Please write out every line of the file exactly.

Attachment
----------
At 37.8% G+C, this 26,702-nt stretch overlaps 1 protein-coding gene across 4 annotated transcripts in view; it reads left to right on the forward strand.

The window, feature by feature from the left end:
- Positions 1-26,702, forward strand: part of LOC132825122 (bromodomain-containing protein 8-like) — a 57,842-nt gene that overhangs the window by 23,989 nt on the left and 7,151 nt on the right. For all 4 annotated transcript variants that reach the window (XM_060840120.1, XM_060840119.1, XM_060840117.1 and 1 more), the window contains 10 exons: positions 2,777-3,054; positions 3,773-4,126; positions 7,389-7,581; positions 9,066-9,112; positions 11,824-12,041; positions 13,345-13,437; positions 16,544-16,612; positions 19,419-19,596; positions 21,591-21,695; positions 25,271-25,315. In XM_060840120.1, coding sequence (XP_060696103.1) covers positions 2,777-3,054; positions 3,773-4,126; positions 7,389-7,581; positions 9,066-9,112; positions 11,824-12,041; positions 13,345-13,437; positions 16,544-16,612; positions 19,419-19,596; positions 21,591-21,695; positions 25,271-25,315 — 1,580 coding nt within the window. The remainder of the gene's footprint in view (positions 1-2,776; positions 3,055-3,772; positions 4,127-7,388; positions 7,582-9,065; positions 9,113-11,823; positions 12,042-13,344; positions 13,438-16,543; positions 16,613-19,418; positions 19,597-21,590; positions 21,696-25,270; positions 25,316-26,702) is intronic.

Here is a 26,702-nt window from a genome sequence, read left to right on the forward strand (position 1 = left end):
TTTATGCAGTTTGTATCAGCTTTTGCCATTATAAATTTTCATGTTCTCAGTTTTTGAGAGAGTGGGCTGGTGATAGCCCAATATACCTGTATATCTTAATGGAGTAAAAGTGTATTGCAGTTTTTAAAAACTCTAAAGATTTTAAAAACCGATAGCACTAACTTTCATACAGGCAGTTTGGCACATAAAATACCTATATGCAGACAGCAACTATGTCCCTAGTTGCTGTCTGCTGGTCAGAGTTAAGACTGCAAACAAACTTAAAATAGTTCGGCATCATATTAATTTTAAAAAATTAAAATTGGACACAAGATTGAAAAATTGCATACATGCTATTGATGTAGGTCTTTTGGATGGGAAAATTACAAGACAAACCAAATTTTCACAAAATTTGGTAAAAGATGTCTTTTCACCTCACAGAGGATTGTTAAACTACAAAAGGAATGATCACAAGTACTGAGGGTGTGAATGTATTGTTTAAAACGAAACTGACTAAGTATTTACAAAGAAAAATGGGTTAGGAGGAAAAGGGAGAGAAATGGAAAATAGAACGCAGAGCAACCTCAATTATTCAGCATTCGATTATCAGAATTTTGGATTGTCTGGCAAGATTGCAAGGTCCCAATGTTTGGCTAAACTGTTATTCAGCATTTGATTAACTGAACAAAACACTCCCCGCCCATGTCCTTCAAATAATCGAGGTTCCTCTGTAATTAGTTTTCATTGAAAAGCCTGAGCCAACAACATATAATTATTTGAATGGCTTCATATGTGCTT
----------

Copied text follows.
At 37.8% G+C, this 26,702-nt stretch overlaps 1 protein-coding gene across 4 annotated transcripts in view; it reads left to right on the forward strand.

The window, feature by feature from the left end:
- Positions 1-26,702, forward strand: part of LOC132825122 (bromodomain-containing protein 8-like) — a 57,842-nt gene that overhangs the window by 23,989 nt on the left and 7,151 nt on the right. For all 4 annotated transcript variants that reach the window (XM_060840120.1, XM_060840119.1, XM_060840117.1 and 1 more), the window contains 10 exons: positions 2,777-3,054; positions 3,773-4,126; positions 7,389-7,581; positions 9,066-9,112; positions 11,824-12,041; positions 13,345-13,437; positions 16,544-16,612; positions 19,419-19,596; positions 21,591-21,695; positions 25,271-25,315. In XM_060840120.1, coding sequence (XP_060696103.1) covers positions 2,777-3,054; positions 3,773-4,126; positions 7,389-7,581; positions 9,066-9,112; positions 11,824-12,041; positions 13,345-13,437; positions 16,544-16,612; positions 19,419-19,596; positions 21,591-21,695; positions 25,271-25,315 — 1,580 coding nt within the window. The remainder of the gene's footprint in view (positions 1-2,776; positions 3,055-3,772; positions 4,127-7,388; positions 7,582-9,065; positions 9,113-11,823; positions 12,042-13,344; positions 13,438-16,543; positions 16,613-19,418; positions 19,597-21,590; positions 21,696-25,270; positions 25,316-26,702) is intronic.

Here is a 26,702-nt window from a genome sequence, read left to right on the forward strand (position 1 = left end):
TTTATGCAGTTTGTATCAGCTTTTGCCATTATAAATTTTCATGTTCTCAGTTTTTGAGAGAGTGGGCTGGTGATAGCCCAATATACCTGTATATCTTAATGGAGTAAAAGTGTATTGCAGTTTTTAAAAACTCTAAAGATTTTAAAAACCGATAGCACTAACTTTCATACAGGCAGTTTGGCACATAAAATACCTATATGCAGACAGCAACTATGTCCCTAGTTGCTGTCTGCTGGTCAGAGTTAAGACTGCAAACAAACTTAAAATAGTTCGGCATCATATTAATTTTAAAAAATTAAAATTGGACACAAGATTGAAAAATTGCATACATGCTATTGATGTAGGTCTTTTGGATGGGAAAATTACAAGACAAACCAAATTTTCACAAAATTTGGTAAAAGATGTCTTTTCACCTCACAGAGGATTGTTAAACTACAAAAGGAATGATCACAAGTACTGAGGGTGTGAATGTATTGTTTAAAACGAAACTGACTAAGTATTTACAAAGAAAAATGGGTTAGGAGGAAAAGGGAGAGAAATGGAAAATAGAACGCAGAGCAACCTCAATTATTCAGCATTCGATTATCAGAATTTTGGATTGTCTGGCAAGATTGCAAGGTCCCAATGTTTGGCTAAACTGTTATTCAGCATTTGATTAACTGAACAAAACACTCCCCGCCCATGTCCTTCAAATAATCGAGGTTCCTCTGTAATTAGTTTTCATTGAAAAGCCTGAGCCAACAACATATAATTATTTGAATGGCTTCATATGTGCTT